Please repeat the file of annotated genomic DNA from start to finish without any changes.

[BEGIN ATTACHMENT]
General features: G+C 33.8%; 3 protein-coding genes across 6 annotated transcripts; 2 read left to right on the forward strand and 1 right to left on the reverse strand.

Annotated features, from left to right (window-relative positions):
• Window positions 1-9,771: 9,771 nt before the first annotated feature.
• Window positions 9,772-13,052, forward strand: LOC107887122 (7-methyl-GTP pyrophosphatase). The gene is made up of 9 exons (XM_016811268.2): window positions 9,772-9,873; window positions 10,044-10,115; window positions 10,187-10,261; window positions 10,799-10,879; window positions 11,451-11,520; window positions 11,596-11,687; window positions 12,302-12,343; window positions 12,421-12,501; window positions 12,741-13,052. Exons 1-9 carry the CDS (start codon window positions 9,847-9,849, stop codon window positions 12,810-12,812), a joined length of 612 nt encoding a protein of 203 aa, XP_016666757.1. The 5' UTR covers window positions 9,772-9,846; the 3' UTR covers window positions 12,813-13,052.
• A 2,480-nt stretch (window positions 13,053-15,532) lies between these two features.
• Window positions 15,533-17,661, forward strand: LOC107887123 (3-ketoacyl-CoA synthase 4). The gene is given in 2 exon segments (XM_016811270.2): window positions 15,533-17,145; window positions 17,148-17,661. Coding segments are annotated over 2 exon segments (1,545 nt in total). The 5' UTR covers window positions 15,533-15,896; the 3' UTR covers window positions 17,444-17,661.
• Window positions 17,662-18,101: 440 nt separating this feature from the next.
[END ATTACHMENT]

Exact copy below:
General features: G+C 33.8%; 3 protein-coding genes across 6 annotated transcripts; 2 read left to right on the forward strand and 1 right to left on the reverse strand.

Annotated features, from left to right (window-relative positions):
• Window positions 1-9,771: 9,771 nt before the first annotated feature.
• Window positions 9,772-13,052, forward strand: LOC107887122 (7-methyl-GTP pyrophosphatase). The gene is made up of 9 exons (XM_016811268.2): window positions 9,772-9,873; window positions 10,044-10,115; window positions 10,187-10,261; window positions 10,799-10,879; window positions 11,451-11,520; window positions 11,596-11,687; window positions 12,302-12,343; window positions 12,421-12,501; window positions 12,741-13,052. Exons 1-9 carry the CDS (start codon window positions 9,847-9,849, stop codon window positions 12,810-12,812), a joined length of 612 nt encoding a protein of 203 aa, XP_016666757.1. The 5' UTR covers window positions 9,772-9,846; the 3' UTR covers window positions 12,813-13,052.
• A 2,480-nt stretch (window positions 13,053-15,532) lies between these two features.
• Window positions 15,533-17,661, forward strand: LOC107887123 (3-ketoacyl-CoA synthase 4). The gene is given in 2 exon segments (XM_016811270.2): window positions 15,533-17,145; window positions 17,148-17,661. Coding segments are annotated over 2 exon segments (1,545 nt in total). The 5' UTR covers window positions 15,533-15,896; the 3' UTR covers window positions 17,444-17,661.
• Window positions 17,662-18,101: 440 nt separating this feature from the next.